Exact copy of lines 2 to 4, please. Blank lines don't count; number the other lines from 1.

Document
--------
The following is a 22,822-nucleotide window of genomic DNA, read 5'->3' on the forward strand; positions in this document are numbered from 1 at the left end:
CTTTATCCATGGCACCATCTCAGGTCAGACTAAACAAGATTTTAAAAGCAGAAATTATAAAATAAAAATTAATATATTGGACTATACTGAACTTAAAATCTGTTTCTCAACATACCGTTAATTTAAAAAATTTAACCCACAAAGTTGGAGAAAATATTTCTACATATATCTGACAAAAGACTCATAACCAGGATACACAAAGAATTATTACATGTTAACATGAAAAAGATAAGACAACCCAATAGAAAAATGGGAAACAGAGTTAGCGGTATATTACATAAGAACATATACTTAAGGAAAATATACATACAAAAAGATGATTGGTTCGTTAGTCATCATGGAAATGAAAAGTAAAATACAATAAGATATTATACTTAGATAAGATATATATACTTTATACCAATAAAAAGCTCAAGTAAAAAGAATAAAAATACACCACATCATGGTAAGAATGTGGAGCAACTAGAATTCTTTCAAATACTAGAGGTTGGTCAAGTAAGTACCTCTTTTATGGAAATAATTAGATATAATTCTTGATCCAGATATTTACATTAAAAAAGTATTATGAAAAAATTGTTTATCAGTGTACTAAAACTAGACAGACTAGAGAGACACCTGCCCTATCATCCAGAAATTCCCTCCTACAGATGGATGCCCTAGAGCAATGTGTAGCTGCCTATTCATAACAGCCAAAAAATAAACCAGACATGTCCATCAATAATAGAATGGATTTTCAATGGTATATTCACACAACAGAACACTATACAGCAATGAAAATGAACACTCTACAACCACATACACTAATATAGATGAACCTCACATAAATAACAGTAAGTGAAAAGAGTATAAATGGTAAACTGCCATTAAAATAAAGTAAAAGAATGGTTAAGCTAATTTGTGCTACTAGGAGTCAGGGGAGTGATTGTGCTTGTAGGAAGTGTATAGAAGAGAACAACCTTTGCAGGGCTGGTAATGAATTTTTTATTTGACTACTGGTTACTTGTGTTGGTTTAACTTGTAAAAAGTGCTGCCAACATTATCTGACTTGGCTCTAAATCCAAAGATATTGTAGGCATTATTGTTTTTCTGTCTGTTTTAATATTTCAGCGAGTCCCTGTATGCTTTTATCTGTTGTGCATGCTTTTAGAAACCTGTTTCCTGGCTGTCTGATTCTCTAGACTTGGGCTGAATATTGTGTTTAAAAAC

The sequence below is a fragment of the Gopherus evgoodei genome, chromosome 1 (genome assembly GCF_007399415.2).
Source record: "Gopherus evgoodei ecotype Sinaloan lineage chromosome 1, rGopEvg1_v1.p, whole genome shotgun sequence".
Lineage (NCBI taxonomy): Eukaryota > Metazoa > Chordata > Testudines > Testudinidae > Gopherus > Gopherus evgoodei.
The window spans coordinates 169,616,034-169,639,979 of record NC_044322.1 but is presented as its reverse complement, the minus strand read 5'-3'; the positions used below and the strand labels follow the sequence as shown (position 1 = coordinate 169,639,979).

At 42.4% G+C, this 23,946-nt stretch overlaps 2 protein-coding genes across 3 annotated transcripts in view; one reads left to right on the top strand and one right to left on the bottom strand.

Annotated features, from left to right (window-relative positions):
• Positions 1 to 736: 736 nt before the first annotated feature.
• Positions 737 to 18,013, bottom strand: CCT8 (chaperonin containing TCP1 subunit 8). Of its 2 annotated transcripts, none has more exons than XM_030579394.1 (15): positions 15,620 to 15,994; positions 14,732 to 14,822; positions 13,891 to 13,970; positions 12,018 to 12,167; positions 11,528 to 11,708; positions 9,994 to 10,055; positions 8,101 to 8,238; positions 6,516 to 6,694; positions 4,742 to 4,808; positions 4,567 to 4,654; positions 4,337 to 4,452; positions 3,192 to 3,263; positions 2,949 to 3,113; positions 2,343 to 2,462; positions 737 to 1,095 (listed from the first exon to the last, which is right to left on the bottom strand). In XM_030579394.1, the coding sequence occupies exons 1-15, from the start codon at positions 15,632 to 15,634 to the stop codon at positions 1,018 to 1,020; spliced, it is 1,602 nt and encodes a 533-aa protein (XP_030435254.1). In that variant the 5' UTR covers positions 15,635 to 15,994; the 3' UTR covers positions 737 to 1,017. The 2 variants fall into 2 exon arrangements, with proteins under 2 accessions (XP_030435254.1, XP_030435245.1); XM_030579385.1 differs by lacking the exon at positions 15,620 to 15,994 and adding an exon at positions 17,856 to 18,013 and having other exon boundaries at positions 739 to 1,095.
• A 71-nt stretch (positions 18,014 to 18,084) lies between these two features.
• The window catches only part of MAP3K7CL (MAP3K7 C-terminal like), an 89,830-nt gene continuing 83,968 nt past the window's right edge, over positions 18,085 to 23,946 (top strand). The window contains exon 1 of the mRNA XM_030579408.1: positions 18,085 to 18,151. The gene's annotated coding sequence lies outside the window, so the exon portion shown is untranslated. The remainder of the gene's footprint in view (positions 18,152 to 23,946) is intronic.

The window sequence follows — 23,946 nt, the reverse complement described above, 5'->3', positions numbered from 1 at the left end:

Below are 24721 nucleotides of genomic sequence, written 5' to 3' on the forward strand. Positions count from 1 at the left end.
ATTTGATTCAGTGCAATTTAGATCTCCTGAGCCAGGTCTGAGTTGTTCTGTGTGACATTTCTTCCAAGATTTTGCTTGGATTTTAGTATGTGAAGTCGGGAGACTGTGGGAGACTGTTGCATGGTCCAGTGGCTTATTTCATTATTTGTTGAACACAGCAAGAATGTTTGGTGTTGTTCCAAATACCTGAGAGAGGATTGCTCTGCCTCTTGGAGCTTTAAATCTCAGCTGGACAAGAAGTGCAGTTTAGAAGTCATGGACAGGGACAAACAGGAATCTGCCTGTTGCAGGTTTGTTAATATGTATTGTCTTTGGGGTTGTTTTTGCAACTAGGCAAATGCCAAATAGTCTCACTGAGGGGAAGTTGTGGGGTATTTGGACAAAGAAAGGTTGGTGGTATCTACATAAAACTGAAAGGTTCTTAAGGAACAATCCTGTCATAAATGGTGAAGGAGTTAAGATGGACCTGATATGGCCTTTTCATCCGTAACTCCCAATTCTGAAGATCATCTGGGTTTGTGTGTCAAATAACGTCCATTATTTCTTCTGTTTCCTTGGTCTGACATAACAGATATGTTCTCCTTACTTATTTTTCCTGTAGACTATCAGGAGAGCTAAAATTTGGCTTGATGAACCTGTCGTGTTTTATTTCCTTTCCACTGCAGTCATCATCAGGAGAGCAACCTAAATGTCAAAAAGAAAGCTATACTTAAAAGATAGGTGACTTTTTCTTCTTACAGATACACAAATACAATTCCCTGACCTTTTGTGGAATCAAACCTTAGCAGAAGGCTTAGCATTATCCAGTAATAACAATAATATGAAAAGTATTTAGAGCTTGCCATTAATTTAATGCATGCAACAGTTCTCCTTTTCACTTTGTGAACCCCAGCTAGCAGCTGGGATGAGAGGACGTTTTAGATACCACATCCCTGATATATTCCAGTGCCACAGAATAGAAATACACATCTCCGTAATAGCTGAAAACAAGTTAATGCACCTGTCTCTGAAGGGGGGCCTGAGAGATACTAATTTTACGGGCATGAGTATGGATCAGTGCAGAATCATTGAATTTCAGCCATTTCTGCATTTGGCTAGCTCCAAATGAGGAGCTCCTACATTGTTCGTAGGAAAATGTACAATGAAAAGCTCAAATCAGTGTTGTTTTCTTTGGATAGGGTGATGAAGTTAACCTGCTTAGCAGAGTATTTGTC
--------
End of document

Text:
CTTTATCCATGGCACCATCTCAGGTCAGACTAAACAAGATTTTAAAAGCAGAAATTATAAAATAAAAATTAATATATTGGACTATACTGAACTTAAAATCTGTTTCTCAACATACCGTTAATTTAAAAAATTTAACCCACAAAGTTGGAGAAAATATTTCTACATATATCTGACAAAAGACTCATAACCAGGATACACAAAGAATTATTACATGTTAACATGAAAAAGATAAGACAACCCAATAGAAAAATGGGAAACAGAGTTAGCGGTATATTACATAAGAACATATACTTAAGGAAAATATACATACAAAAAGATGATTGGTTCGTTAGTCATCATGGAAATGAAAAGTAAAATACAATAAGATATTATACTTAGATAAGATATATATACTTTATACCAATAAAAAGCTCAAGTAAAAAGAATAAAAATACACCACATCATGGTAAGAATGTGGAGCAACTAGAATTCTTTCAAATACTAGAGGTTGGTCAAGTAAGTACCTCTTTTATGGAAATAATTAGATATAATTCTTGATCCAGATATTTACATTAAAAAAGTATTATGAAAAAATTGTTTATCAGTGTACTAAAACTAGACAGACTAGAGAGACACCTGCCCTATCATCCAGAAATTCCCTCCTACAGATGGATGCCCTAGAGCAATGTGTAGCTGCCTATTCATAACAGCCAAAAAATAAACCAGACATGTCCATCAATAATAGAATGGATTTTCAATGGTATATTCACACAACAGAACACTATACAGCAATGAAAATGAACACTCTACAACCACATACACTAATATAGATGAACCTCACATAAATAACAGTAAGTGAAAAGAGTATAAATGGTAAACTGCCATTAAAATAAAGTAAAAGAATGGTTAAGCTAATTTGTGCTACTAGGAGTCAGGGGAGTGATTGTGCTTGTAGGAAGTGTATAGAAGAGAACAACCTTTGCAGGGCTGGTAATGAATTTTTTATTTGACTACTGGTTACTTGTGTTGGTTTAACTTGTAAAAAGTGCTGCCAACATTATCTGACTTGGCTCTAAATCCAAAGATATTGTAGGCATTATTGTTTTTCTGTCTGTTTTAATATTTCAGCGAGTCCCTGTATGCTTTTATCTGTTGTGCATGCTTTTAGAAACCTGTTTCCTGGCTGTCTGATTCTCTAGACTTGGGCTGAATATTGTGTTTAAAAAC

The sequence below is a fragment of the Gopherus evgoodei genome, chromosome 1 (genome assembly GCF_007399415.2).
Source record: "Gopherus evgoodei ecotype Sinaloan lineage chromosome 1, rGopEvg1_v1.p, whole genome shotgun sequence".